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21 minutes ago, jvikings1 said:

I would vote UKIP because I think they have the best policies as a party, but I am not a fan of Nuttall as Leader of UKIP or Prime Minister.  I wish Farage was still the leader if UKIP.  If he was, I think UKIP could win some more seats in Parliament and hold the Conservatives accountable on Brexit.  Of these candidates, Theresa May would be the best choice.  Corbyn is a nut that would be disastrous. His platform is so far left.  Farron wishes to try and stop Brexit and override the people's votes.  Sturgeon is an opportunist and it looks like it might hurt the SNP in the election causing them to loose some seats.  The UK needs to be united right now, and she continues to try and divide the country.  I do not even know how to describe the Green's Platform.  They make the Labor manifesto look moderate.  Plaid Cymru is like the SNP.  Both are pro-EU and are dividing the country when it needs to be united.  Sinn Fein has some questionable connections and is too far left.  Additionally, its position on the EU is confusing.  If I lived in Northern Ireland, I would probably vote for the DUP is 1) UKIP wasn't on the ballot or 2) UKIP was polling very low.  The SDLP is pretty much the Labor Party in Northern Ireland, so I couldn't vote for them.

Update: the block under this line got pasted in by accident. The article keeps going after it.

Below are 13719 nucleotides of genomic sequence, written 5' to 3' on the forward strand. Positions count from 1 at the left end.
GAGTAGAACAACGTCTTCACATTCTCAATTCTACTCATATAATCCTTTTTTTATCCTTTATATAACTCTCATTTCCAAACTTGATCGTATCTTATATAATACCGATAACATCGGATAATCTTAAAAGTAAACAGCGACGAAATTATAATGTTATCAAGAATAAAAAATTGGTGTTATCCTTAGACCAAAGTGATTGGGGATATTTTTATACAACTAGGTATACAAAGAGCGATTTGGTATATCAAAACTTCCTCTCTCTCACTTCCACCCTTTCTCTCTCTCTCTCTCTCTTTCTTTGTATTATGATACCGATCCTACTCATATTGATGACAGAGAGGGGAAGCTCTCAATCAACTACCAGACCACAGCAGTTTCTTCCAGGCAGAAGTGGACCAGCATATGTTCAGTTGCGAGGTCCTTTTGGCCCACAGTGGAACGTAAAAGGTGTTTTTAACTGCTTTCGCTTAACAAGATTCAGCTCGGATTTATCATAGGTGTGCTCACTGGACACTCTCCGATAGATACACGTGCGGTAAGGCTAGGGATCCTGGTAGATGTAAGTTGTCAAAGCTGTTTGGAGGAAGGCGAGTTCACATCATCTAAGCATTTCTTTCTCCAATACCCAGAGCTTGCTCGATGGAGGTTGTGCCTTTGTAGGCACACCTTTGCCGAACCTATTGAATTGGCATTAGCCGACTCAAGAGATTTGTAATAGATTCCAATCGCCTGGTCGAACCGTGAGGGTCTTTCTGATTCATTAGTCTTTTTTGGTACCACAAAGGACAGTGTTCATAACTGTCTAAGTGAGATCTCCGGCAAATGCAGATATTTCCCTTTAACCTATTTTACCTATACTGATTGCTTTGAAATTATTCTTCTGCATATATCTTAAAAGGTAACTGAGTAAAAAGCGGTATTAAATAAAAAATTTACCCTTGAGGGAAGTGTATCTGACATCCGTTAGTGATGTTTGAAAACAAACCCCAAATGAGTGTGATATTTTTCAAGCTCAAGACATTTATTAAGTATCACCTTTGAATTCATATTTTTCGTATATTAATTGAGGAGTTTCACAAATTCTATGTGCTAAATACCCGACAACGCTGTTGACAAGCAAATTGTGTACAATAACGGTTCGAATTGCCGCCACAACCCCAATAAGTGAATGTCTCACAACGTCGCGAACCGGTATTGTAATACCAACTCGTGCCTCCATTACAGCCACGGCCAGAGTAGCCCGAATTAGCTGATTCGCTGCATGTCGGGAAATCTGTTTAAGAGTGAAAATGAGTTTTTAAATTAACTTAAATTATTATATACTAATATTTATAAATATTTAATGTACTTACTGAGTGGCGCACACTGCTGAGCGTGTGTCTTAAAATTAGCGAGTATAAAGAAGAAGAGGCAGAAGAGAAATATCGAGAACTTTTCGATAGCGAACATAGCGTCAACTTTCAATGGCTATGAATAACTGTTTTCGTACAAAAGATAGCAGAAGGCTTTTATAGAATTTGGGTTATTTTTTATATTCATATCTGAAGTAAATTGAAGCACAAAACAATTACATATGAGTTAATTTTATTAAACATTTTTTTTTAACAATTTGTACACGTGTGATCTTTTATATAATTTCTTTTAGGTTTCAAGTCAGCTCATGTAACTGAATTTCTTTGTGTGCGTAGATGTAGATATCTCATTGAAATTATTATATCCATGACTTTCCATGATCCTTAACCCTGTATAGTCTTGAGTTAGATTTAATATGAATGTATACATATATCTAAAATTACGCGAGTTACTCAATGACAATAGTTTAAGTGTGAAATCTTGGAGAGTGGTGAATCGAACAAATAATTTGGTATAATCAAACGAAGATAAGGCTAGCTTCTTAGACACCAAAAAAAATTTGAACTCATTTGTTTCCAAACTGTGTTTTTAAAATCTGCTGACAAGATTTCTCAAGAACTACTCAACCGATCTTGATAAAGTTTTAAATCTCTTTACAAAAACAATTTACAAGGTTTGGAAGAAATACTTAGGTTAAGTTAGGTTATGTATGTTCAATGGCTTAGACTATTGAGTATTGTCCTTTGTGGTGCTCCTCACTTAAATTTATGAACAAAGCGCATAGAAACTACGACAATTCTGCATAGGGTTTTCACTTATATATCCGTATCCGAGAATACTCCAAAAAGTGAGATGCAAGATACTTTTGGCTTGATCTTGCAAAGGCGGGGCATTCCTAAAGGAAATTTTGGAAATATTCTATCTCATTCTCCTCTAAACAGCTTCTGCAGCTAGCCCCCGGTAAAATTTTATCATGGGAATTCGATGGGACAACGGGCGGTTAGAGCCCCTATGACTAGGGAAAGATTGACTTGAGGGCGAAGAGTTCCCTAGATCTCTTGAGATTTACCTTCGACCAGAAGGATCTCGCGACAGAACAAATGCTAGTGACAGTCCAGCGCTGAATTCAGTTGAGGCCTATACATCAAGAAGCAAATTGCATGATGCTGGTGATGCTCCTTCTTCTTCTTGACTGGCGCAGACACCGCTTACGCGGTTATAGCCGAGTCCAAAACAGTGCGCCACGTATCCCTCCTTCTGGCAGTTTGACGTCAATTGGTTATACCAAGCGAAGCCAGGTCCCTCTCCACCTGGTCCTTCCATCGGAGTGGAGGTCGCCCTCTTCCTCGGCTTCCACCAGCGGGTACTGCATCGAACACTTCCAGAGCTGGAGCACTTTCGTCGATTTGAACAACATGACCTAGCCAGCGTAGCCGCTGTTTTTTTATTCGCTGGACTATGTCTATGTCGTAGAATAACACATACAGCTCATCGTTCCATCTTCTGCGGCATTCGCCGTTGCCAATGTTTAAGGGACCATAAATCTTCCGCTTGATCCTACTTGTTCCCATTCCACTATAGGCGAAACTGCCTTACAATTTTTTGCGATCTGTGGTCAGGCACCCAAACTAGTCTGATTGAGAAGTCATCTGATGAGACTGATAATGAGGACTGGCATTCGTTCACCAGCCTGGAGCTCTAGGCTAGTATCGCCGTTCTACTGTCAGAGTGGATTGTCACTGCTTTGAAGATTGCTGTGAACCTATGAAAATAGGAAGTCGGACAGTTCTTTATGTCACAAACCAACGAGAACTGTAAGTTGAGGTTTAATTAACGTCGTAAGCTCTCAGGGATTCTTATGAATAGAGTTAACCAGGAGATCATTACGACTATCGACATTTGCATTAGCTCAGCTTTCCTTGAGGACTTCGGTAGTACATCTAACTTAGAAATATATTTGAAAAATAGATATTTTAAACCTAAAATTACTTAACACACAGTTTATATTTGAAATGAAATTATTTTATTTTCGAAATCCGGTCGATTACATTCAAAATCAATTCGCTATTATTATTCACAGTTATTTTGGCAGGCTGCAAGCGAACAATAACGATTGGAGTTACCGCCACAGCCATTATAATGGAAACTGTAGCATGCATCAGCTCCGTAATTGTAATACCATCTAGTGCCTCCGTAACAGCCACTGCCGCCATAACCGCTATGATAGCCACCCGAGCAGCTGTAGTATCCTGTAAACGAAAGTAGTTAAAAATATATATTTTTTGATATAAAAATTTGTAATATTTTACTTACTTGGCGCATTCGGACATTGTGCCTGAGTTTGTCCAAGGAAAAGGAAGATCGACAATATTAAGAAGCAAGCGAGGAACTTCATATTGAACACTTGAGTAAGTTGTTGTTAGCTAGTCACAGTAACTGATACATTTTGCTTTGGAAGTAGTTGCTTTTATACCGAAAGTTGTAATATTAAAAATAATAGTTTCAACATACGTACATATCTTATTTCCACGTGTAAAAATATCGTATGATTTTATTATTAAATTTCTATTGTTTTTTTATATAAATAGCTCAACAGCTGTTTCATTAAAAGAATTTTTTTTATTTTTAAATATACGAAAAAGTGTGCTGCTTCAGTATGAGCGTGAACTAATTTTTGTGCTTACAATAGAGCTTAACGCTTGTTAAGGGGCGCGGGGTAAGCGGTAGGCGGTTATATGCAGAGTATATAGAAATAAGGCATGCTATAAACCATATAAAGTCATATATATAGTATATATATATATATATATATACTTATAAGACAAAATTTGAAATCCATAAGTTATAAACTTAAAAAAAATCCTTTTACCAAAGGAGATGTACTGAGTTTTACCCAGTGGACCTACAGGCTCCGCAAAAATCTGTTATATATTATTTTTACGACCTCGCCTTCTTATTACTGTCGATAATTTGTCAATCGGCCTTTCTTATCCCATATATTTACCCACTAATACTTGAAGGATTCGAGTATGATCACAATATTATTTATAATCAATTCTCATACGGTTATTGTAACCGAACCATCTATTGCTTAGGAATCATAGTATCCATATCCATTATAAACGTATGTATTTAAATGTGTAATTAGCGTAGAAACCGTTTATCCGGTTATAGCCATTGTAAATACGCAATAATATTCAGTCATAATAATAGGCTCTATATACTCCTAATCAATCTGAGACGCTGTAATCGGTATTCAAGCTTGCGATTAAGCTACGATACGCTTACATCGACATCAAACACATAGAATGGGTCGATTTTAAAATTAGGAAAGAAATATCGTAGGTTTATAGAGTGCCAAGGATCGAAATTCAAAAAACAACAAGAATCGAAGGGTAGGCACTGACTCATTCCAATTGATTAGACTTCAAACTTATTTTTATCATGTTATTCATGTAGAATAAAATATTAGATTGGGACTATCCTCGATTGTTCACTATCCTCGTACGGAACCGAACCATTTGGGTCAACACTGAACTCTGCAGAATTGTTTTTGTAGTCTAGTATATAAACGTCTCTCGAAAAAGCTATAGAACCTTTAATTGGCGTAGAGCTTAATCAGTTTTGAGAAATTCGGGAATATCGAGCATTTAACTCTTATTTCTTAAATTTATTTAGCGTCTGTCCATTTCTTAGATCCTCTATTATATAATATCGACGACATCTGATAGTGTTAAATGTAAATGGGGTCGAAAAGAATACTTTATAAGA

I think Sturgeon would have to, in all good conscience, abdicate her position as the leader of the SNP and declare herself an Independent if she sheepishly towed a line of "UK unity." I remind you of the platform, ideology, and purpose that has dominated her entire political career. Declaring herself suddenly a supporter of "unity" would, itself, be opportunistic and reek of hidden ulterior motives...

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44 minutes ago, Patine said: